This week’s “Collaborations” piece: “The Keyhole That Unlocks Pink Sands Beach,” Anonymous

CultureChild: Parent-child Art Projects
I’m on an island vacation this week for my daughter’s spring break, and believe it or not, we are finding lots of creative things to do at the beach—we’re taking breaks in the shade to draw, making Origami and creating solar prints with sand dollars, shells, found objects and sun-sensitive paper (using Toysmith’s Solar Print Kit).  We’ve also been building a giant sandcastle.  

Remember how much fun it was to build sandcastles as a kid?  Well, it’s still fun.  One gentleman took a shovel to the sand and carved out a giant keyhole.  Almost all the children—locals and tourists—and many of their parents who have visited a certain section of the beach on Harbour Island during the past two days, have contributed to what the kids dubbed “The Keyhole That Unlocks Pink Sands Beach.”  Lots of smaller popup villages made of sand drippings are cropping up around it.  The kids are sure having fun and keeping busy!

This week’s “Collaborations” piece: The Fishman Ultimatum iMovie

After watching my friend’s hilarious parents-children-babysitter-and-dog iMovie collaboration (which pays homage to The Bourne Ultimatum and with which she surprised her husband with last Father’s Day and after further reading about iMovies on The Mac Switch, I am considering switching to a Mac laptop.  I could take our home videos to a whole new level.  Watch, and you may be inspired, too.

This week’s “Collaborations” piece is by Chris Brogan


I learned that Chris Brogan, social marketing expert and co-author of the bookTrust Agents, also writes a parenting blog called Dad-O-Matic.  This blog shares parenting news, views, experiences and advice from the dad’s perspective.  Given his background, he also writes a lot about media literacy.

While in this Family Media Projects YouTube piece, Chris offers collaborative ideas for commemorating the holidays, these are great ideas to document any family celebration.

Chris suggests bringing a camcorder or digital recorder to family gatherings and interviewing older family members about things they remember from their childhoods and things they remember their parents telling them about their parents’ childhoods.  It’s great to capture these memories on film to show the grandchildren and future generations.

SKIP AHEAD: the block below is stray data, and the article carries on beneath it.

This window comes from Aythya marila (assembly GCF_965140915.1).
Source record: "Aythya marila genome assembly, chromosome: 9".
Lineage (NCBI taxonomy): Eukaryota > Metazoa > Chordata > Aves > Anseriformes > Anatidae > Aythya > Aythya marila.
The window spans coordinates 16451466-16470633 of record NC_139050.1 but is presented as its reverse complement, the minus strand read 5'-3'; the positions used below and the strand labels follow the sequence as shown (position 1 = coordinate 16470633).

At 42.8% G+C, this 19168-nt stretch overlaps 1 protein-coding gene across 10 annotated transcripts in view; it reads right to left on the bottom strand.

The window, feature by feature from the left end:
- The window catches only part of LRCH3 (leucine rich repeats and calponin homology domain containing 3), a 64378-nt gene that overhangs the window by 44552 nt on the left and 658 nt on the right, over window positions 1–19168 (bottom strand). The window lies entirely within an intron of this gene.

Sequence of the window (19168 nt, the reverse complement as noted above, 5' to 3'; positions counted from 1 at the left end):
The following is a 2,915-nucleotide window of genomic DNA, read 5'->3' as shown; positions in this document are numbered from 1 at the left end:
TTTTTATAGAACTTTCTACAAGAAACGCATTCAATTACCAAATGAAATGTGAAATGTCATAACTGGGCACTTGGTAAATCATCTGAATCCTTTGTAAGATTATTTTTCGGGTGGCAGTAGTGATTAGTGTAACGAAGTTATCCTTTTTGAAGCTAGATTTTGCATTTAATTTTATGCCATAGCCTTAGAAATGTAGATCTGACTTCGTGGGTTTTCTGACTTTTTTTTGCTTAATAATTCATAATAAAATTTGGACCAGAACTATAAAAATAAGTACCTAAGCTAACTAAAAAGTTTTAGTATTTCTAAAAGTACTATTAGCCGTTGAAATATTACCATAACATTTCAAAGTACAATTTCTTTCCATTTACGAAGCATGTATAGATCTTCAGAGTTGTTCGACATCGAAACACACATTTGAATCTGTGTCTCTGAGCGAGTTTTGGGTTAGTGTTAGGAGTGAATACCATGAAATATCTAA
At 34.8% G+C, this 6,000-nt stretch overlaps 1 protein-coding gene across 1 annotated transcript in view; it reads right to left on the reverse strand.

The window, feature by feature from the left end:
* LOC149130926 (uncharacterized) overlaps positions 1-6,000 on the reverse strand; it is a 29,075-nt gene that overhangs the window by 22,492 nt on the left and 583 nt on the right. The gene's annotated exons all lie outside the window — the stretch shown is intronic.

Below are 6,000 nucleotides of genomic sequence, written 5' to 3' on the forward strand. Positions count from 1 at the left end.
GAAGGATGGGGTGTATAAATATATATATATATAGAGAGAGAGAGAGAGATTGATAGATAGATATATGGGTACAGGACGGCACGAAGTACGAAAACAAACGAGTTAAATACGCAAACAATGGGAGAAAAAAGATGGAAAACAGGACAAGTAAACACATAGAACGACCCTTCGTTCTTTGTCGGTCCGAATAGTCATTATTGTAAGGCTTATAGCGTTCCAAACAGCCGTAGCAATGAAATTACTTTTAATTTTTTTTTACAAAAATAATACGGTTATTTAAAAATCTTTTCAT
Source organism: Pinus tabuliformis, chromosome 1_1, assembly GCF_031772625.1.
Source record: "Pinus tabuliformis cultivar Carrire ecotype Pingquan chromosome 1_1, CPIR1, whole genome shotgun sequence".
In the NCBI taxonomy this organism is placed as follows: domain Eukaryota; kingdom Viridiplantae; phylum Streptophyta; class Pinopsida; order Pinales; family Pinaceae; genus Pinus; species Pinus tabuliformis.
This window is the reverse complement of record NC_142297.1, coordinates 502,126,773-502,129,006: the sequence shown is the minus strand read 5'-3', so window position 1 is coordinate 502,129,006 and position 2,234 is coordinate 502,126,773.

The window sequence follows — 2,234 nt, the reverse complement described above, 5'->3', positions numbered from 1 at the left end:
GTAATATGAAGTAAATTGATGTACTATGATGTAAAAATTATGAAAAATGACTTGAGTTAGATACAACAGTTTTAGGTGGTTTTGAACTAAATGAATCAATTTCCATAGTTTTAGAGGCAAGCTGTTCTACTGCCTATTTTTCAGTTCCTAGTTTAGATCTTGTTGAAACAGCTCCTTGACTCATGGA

He also suggests passing the video camera around the room having each person say what they are going to remember most about the past year and to store their responses in a video file.  He brings up a good point: “You never know what’s going to happen in the next year, and it would be great to have video of the people that you love and care for talking about the things that matter to them.”

Have fun documenting your own family memories.

This week’s "Collaborations" pieces were created by Mark Cole and his sons

CultureChild: Parent-child Art Collaborations

In these collaborations, each of Mark’s sons painted a picture then he worked on top of their paintings with ink.

Here is what he said about his process: 
“When I work on collaborative drawings with the children, I first let them make a watercolor painting on paper and I later react to it by drawing on top of it with ink. Sometimes this means finding a way to enhance their part of the work and sometimes it just means staying out of the way of the wonderful thing they have already created.  It always means doing something that fits with the spirit of what they have started with.  It is very tempting to tell them what I want when they are working but it is always better to let them do whatever they feel like which in turn opens new doors for the finished drawing by making it fresh and unexpected. ”

This week’s "Collaborations" piece was created by Armand Rusillon and his daughter

CultureChild: Parent-child art collaboration entitled, “Kitchen Door.”

Passing time on a white, wintry morning.

Introducing "Collaborations"

CultureChild: “The Red Studio” by Henri Matisse

It dawned on me during my research for this blog that among the benefits of connecting children to painting, sculpture, dance, music, photography, storytelling, design, theater and art at large, the most wonderful benefit of all is the deepening of our connection to our children through art that we experience together.

Every time I see my daughter joyfully creating “masterpieces” on her plastic foldaway picnic table, her “Red Studio,” as we’ve dubbed it, I am pleasantly reminded of the morning we spent with other families at MoMA, sprawled underneath Henri Matisse’s celebrated painting “The Red Studio,” drawing fanciful depictions of our favorite places.

With this fond memory in mind, I am happy to introduce “Collaborations,” an ongoing series in my blog showcasing beautiful collaborations between artists (or art lovers) and their children.